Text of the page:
Shared variables can be used to write to an array that stores the numbers of the images that have not been shown yet. This ensures that Participant 2 does not see any of the images that Participant 1 saw. This balances stimuli between subjects on a stimulus basis. To prevent imbalance from drop-out participants, the variable can be set to only record an image as having been seen after the participant makes their response. This ensures a usable response for each image, regardless of whether a participant finished the study or not. Therefore, a study will result in randomized, balanced, and complete data.
Multi-Session (Longitudinal) Studies
Shared variables can be used to ensure that the subject uses (or does not use) the same device for each session of a longitudinal study.
In this case, another version of shared variables can be used. In this method, the shared variables are stored locally on the participant’s device and only shared with the participant themselves across sessions. However, this will not work if the subject uses a private browser or has a corrupted device.
In another example, imagine a study that has two sessions per participant. In each session, 100 images will be shown, but they will be entirely different between the two sessions. The images are picked randomly from a corpus of 10,000 images. You can draw numbers randomly and save them to an array for each subject to pick the images, then retrieve that array in the next session to make sure they are not picked a second time.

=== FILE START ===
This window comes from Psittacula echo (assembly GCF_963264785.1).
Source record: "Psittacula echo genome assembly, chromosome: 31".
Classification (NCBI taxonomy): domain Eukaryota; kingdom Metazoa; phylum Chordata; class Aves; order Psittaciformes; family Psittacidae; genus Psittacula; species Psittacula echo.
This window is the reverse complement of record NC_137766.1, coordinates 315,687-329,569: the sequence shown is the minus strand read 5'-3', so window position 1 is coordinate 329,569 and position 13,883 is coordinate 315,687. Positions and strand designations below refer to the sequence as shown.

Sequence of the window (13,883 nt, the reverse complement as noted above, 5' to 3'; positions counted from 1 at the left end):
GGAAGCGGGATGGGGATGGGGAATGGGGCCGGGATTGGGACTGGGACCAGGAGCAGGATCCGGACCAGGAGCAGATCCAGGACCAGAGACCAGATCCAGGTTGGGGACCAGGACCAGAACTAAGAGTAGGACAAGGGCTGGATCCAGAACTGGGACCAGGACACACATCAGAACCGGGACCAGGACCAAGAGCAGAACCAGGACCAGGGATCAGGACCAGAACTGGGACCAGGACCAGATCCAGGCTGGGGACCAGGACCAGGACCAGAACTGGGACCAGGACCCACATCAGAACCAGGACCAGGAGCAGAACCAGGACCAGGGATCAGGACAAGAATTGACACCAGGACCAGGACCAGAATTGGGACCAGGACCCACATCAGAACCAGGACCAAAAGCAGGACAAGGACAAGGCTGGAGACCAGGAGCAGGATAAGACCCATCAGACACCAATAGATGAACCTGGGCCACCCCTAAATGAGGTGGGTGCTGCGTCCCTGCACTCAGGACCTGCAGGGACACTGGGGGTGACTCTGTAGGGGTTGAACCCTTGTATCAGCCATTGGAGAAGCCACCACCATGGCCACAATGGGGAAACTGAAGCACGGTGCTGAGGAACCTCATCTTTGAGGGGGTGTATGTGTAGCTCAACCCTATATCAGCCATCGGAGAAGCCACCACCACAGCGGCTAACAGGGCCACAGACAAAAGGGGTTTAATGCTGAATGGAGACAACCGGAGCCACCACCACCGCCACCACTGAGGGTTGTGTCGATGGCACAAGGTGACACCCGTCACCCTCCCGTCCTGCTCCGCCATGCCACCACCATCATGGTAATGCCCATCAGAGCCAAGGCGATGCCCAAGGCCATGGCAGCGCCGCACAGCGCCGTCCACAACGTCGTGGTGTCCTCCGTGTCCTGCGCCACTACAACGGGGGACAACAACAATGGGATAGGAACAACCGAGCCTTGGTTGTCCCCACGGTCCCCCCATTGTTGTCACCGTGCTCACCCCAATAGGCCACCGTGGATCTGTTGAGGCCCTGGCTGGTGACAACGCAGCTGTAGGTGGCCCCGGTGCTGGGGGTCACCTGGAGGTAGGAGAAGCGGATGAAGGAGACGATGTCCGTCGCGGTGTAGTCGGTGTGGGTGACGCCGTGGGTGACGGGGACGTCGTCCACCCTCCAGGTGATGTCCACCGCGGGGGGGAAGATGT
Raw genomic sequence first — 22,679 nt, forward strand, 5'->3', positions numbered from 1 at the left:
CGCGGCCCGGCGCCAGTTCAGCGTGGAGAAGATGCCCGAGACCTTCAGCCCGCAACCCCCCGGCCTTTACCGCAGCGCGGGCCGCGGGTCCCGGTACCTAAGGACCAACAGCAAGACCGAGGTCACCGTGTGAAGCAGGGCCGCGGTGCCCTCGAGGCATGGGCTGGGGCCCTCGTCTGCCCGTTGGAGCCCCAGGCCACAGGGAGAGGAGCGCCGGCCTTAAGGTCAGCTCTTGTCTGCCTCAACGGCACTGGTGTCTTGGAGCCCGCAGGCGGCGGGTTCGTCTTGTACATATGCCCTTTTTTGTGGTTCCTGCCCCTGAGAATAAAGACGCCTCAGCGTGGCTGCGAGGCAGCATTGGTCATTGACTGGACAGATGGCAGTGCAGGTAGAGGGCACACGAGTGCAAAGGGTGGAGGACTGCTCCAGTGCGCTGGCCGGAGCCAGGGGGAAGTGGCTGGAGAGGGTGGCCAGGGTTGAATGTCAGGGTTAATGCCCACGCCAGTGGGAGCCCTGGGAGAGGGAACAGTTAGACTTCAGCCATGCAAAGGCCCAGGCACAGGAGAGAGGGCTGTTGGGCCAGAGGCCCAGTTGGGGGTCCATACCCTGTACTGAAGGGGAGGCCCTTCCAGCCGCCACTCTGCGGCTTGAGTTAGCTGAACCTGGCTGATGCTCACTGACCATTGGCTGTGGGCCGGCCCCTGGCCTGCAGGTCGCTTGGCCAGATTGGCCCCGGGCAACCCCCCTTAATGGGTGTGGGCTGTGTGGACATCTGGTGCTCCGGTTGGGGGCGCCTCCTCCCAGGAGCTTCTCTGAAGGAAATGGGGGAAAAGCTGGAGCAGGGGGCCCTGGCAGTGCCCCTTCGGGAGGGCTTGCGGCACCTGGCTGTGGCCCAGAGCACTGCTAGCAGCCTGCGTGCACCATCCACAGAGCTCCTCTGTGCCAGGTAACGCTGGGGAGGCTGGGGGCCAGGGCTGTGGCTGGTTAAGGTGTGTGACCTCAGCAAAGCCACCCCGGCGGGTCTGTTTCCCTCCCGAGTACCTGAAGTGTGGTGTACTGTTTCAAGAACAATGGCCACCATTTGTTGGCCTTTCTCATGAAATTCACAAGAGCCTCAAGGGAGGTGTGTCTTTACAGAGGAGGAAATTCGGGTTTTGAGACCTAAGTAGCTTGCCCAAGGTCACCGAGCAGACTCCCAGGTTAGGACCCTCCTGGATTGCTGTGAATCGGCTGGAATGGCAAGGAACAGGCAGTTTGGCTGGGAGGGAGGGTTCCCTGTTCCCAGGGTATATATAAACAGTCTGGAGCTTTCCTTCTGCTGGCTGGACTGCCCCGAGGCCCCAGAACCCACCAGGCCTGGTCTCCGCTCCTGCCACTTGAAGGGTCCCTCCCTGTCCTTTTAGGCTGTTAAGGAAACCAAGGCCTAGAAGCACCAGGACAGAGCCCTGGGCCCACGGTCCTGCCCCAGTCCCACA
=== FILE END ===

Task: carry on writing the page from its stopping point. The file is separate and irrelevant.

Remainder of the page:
These variables are used in studies involving multiple participants to send values from one person to another. This method uses server storage to distribute variables across subjects.
Remember the example above of a study that has 10,000 images, but only 100 images are shown to each participant. Each of the ten thousand images should be shown at least once, in a random order.
Again, shared variables can be used to write to an array that stores the numbers of the images that have not been shown yet. For this example, random numbers should be drawn at the initialization of the study and written to an array. The array will then include the images seen by each of the participants in the multi-user study. This ensures that Participant 2 does not see the same images that Participant 1 is currently seeing.
Imagine a sample study in which your intelligence is compared to that of a population in which the average intelligence is 100 points. Your score is only relevant when compared to others as a relative value. To make this comparison, the researcher could perform a post-hoc analysis, or they could give the participant live feedback.
Using shared variables, a participant’s score can be pushed to an array full of values. The array can then be averaged and the percentile value pushed back to the participant at the end of the study. In this way, the shared variable is updated dynamically as more individuals participate in the study, but the analysis is done during the study instead of post-hoc.